Editor's note: The original story has been modified to reflect the following correction:
A story in Tuesday's edition of The Washington Examiner overstated the surplus that Metro had at the end of fiscal 2011. While the agency ended the year with expenses coming in $46.3 million less than budgeted, it also earned $24.6 million less than expected in revenues. The fiscal year thus ended with a $21.7 million surplus.
Metro had a $28 million surplus in its last fiscal year, which ended a day before the transit system raised fares for riders and increased taxpayer subsidies to meet a projected shortfall in the current budget.
The transit agency said Monday that it closed the 2012 fiscal year on June 30 under budget through "aggressive cost management measures" that included changing MetroAccess ridership rules, saving on fuel costs and auditing employee health care records to make sure all dependents receiving insurance were eligible.
"I am pleased to report that we ended the year with a surplus and we continue to identify cost savings opportunities to ensure we are operating efficiently," Metro General Manager Richard Sarles said Monday.
Metro typically presents a stark forecast with a budget hole that needs to be filled with increased fares, service cuts or higher subsidies. But it was the second year in a row that Metro ended the year with a multimillion-dollar surplus.
The agency said it had a $21.7 million surplus in the previous fiscal year.
Together, the $49.7 million in surpluses comes close to the estimated
$56 million the agency expects to raise with the fare increase that hit riders on July 1. Riders now pay as much as 28 percent more per trip even when using the discount-providing SmarTrip cards, while local communities are paying 7.6 percent more for a total of $669 million of the $1.6 billion operating budget.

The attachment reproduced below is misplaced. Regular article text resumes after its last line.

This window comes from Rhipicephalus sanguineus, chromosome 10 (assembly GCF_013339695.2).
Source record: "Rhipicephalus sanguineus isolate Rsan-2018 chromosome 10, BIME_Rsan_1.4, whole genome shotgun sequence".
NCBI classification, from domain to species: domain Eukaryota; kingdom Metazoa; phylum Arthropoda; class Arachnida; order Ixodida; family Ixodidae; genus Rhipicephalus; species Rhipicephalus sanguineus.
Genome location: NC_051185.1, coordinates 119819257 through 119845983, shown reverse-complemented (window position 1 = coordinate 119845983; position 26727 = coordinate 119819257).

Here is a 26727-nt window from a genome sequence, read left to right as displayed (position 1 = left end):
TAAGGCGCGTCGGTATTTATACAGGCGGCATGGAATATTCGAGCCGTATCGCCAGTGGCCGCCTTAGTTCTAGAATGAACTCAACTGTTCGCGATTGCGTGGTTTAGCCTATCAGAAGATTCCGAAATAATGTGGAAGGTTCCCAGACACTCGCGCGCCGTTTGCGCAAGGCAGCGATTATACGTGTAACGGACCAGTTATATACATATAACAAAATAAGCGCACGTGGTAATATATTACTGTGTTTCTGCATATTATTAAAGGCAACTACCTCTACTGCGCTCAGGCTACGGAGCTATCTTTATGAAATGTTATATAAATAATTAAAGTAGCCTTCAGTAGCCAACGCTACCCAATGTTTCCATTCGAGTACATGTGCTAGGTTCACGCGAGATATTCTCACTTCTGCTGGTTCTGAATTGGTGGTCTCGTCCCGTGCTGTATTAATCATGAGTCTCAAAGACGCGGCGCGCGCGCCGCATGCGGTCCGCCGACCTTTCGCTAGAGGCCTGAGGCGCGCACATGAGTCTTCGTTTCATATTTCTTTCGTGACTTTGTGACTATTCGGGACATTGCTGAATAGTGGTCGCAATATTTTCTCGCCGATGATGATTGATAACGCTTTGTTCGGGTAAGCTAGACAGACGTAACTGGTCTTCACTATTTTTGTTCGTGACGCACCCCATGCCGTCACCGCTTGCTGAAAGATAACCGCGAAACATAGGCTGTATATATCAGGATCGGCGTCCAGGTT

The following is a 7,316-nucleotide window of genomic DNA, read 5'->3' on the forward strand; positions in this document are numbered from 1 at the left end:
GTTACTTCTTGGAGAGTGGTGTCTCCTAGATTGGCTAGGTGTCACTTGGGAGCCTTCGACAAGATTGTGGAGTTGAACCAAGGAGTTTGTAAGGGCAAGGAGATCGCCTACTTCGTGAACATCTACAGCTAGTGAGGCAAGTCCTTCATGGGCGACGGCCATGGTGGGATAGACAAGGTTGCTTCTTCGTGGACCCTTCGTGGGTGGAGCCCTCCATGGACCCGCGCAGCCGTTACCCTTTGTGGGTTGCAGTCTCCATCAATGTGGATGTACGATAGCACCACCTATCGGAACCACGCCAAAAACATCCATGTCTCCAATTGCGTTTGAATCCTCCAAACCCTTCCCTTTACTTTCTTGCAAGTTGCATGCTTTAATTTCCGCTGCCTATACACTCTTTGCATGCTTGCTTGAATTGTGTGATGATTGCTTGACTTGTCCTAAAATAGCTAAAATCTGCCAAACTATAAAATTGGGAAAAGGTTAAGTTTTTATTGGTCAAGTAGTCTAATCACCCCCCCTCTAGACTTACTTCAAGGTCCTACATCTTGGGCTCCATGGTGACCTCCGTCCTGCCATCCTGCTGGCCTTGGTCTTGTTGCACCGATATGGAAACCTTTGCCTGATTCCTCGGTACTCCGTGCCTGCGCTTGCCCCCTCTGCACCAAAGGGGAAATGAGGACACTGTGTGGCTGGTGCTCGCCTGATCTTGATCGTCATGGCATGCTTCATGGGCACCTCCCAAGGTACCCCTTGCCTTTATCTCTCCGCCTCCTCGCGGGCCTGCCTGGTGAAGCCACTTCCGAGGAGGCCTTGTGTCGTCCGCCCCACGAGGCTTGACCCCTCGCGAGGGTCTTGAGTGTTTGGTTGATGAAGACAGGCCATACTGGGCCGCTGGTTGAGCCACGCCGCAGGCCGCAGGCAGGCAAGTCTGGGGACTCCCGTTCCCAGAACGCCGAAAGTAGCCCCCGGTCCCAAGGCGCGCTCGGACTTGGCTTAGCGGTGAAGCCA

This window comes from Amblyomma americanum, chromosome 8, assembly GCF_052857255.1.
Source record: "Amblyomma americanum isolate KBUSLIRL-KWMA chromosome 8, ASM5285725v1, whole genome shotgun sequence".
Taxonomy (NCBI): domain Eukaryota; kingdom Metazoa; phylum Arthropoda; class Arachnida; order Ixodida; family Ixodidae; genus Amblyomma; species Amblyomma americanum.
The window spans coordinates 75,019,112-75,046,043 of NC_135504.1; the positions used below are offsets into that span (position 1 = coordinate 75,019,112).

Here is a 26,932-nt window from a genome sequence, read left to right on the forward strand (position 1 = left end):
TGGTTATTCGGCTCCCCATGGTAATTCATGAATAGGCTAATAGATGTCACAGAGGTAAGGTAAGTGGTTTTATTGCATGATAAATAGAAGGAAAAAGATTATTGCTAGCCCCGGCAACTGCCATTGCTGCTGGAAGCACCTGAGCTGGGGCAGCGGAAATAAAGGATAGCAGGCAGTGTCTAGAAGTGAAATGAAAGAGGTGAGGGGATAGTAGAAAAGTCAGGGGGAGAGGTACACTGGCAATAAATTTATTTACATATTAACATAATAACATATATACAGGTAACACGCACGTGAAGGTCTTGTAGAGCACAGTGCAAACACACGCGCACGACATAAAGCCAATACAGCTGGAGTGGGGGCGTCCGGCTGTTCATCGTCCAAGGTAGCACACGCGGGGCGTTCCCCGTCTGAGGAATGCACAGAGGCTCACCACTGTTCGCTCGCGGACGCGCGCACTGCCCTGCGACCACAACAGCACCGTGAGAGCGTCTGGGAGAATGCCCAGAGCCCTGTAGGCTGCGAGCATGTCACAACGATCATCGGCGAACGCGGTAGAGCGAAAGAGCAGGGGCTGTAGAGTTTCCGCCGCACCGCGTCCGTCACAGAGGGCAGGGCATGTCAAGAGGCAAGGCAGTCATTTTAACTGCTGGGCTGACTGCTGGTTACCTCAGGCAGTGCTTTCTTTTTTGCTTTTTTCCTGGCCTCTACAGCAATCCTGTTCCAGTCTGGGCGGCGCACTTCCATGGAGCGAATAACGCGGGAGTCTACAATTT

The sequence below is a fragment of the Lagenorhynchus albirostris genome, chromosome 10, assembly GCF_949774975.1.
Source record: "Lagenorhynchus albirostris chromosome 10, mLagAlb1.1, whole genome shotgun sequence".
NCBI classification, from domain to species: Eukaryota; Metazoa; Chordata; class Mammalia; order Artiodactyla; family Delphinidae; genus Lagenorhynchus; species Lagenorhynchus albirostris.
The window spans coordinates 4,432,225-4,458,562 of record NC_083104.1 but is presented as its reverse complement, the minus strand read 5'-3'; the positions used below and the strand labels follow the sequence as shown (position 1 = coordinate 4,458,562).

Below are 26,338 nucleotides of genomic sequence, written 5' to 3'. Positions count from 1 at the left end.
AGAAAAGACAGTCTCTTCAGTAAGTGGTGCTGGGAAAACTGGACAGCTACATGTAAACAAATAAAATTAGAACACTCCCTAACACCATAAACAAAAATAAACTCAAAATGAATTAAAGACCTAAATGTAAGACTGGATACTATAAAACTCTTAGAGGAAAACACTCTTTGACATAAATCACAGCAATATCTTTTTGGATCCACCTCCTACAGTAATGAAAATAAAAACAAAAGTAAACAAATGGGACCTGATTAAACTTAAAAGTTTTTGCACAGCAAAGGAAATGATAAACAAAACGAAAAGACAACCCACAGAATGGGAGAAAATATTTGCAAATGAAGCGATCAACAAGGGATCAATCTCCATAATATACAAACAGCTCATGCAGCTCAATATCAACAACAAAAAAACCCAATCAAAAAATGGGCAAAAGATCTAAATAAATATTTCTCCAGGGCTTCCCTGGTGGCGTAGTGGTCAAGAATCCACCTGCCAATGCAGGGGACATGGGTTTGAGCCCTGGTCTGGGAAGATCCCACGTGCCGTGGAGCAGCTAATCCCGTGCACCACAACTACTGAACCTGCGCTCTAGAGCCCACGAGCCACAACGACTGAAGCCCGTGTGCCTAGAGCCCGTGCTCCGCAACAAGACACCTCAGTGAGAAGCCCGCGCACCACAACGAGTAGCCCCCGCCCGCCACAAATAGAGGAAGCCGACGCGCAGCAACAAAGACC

Metro had known it probably would have a surplus before finalizing the fare increases and higher subsidies. But Chief Financial Officer Carol Dillon Kissal said that she couldn't use the savings then because it was only a forecast.
She said the agency had locked in fuel prices at lower levels and used less than expected, partly because Metro's trains now move slower because they operate manually instead of automatically, as designed, since the 2009 Fort Totten train crash.
The agency also says it saved more than expected due to lower ridership on its MetroAccess service for disabled riders after the agency tightened eligibility for the service and pushed more riders to use the rail and bus system instead of the pricey shared-ride shuttles.
Metro said this spring that it plans to use the latest surplus, plus $3 million in savings from the prior year, to offset taxpayer subsidies that jurisdictions pay in the next budget.
Now, in a financial outlook report to its board slated to be presented on Thursday, Metro says it is working to reduce a projected budget gap in the next cycle from $76 million to as little as $25 million using the surplus and other savings. But many issues remain uncertain, including federal funding and ongoing negotiations with its largest union.